Chauncey is a man divided. On stage, he is the silly joker without a care in the world whose goal is to make the audience laugh. Off stage he lives a life in the shadows, frequenting dingy automats and second-rate restaurants where other gay men gather for clandestine meetings. Chauncey begins the show toeing the line (he's a Republican, a nice twist to his character) but by the end gathers the courage to be true to himself and stand up to the law and the world, even if it means the end of his career.
The bleak scenes of Chauncey’s off stage life are juxtaposed with the performances and antics of the burlesque company, which were great fun. Corny jokes, shimmies and shakes, song and dance routines along with backstage bickering give the audience an idea of what a burlesque show was like when pretty girls in pasties shared the stage with vaudeville acts. The only thing missing was a dancing dog.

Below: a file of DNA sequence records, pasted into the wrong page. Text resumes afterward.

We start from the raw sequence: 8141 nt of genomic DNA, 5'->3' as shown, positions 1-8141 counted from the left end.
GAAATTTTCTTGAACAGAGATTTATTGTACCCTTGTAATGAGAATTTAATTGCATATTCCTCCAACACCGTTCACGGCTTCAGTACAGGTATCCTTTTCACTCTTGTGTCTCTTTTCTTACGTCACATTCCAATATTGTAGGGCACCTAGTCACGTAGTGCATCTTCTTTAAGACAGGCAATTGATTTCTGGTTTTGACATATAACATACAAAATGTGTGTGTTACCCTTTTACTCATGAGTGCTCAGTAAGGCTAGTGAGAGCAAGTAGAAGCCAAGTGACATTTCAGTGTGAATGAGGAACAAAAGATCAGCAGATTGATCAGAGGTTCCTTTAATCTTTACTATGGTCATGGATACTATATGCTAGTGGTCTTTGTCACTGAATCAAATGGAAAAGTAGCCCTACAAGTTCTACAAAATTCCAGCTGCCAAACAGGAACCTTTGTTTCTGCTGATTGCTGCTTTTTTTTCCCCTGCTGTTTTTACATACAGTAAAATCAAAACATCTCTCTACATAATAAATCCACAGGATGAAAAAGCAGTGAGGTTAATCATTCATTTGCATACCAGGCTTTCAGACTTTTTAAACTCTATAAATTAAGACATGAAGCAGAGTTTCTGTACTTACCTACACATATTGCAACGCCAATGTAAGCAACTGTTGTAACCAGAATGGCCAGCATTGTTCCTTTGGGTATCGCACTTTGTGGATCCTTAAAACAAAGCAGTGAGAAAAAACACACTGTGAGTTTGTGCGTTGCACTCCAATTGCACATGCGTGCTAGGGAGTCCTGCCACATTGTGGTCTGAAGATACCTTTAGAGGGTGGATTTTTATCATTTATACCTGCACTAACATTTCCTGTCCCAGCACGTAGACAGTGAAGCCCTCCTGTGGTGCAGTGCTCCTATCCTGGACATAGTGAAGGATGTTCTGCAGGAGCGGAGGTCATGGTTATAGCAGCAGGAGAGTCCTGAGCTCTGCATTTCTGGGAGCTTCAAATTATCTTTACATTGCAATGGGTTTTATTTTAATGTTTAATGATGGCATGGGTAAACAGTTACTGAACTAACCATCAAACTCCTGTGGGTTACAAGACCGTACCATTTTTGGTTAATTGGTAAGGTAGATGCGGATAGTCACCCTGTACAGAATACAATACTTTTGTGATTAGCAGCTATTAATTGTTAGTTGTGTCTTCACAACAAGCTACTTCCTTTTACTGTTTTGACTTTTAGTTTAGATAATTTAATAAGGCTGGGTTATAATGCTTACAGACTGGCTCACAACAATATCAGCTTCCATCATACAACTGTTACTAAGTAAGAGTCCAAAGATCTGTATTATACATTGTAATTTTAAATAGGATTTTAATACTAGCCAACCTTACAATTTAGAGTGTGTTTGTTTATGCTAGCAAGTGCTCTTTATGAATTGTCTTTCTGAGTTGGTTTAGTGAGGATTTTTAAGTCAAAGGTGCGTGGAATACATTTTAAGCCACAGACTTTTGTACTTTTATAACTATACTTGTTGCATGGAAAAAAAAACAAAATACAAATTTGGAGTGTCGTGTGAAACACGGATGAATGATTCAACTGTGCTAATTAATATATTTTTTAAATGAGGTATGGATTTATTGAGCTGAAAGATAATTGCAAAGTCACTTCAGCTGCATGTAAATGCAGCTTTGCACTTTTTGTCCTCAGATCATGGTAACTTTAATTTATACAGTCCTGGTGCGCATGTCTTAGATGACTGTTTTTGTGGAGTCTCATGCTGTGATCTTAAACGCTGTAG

Nathan Lane was perfect as Chauncey. An actor who can win laughs from the audience one minute while making them cry the next, he conveyed the character's complexity in ways few others could. He was surrounded by a strong supporting cast including Cady Huffmann as the outspoken, communist dancer Sylvie, Lewis J. Stadlen as Efram, the straight star to Chauncey’s Nance with a spot on old-time New York accent, and Jonny Orsini as Ned, Chauncey's young lover and the newest addition to the company.
The set design by John Lee Beatty was great, from the rotating set that allowed the audience to simultaneously see a performer doing his/her routine on stage and the other actors backstage to the authentic automat where Chauncey and Ned first meet. This combined with the costumes by Ann Roth and music by Glen Kelly helped to paint a picture of a bygone time in all its faded glamour and ugliness.
The Nance has finished its run but you can read more about it and see some clips from the show here.